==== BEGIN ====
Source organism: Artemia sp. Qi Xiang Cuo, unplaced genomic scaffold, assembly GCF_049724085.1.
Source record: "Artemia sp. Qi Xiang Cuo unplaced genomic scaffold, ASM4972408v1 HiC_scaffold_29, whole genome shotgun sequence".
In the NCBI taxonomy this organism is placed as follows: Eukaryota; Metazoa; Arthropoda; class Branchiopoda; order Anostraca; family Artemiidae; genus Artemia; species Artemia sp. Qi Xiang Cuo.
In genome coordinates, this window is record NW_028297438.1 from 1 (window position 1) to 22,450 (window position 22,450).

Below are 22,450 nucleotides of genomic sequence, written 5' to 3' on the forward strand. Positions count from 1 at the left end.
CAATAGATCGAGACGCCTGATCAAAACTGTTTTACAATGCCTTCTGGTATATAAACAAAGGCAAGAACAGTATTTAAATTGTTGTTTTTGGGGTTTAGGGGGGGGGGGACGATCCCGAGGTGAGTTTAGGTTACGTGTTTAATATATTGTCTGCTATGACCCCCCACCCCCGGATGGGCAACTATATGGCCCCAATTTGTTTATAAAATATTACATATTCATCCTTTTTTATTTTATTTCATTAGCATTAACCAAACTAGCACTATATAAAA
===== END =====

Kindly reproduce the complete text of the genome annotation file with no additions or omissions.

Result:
Source organism: Artemia sp. Qi Xiang Cuo, unplaced genomic scaffold, assembly GCF_049724085.1.
Source record: "Artemia sp. Qi Xiang Cuo unplaced genomic scaffold, ASM4972408v1 HiC_scaffold_29, whole genome shotgun sequence".
In the NCBI taxonomy this organism is placed as follows: Eukaryota; Metazoa; Arthropoda; class Branchiopoda; order Anostraca; family Artemiidae; genus Artemia; species Artemia sp. Qi Xiang Cuo.
In genome coordinates, this window is record NW_028297438.1 from 1 (window position 1) to 22,450 (window position 22,450).

Below are 22,450 nucleotides of genomic sequence, written 5' to 3' on the forward strand. Positions count from 1 at the left end.
CAATAGATCGAGACGCCTGATCAAAACTGTTTTACAATGCCTTCTGGTATATAAACAAAGGCAAGAACAGTATTTAAATTGTTGTTTTTGGGGTTTAGGGGGGGGGGGACGATCCCGAGGTGAGTTTAGGTTACGTGTTTAATATATTGTCTGCTATGACCCCCCACCCCCGGATGGGCAACTATATGGCCCCAATTTGTTTATAAAATATTACATATTCATCCTTTTTTATTTTATTTCATTAGCATTAACCAAACTAGCACTATATAAAA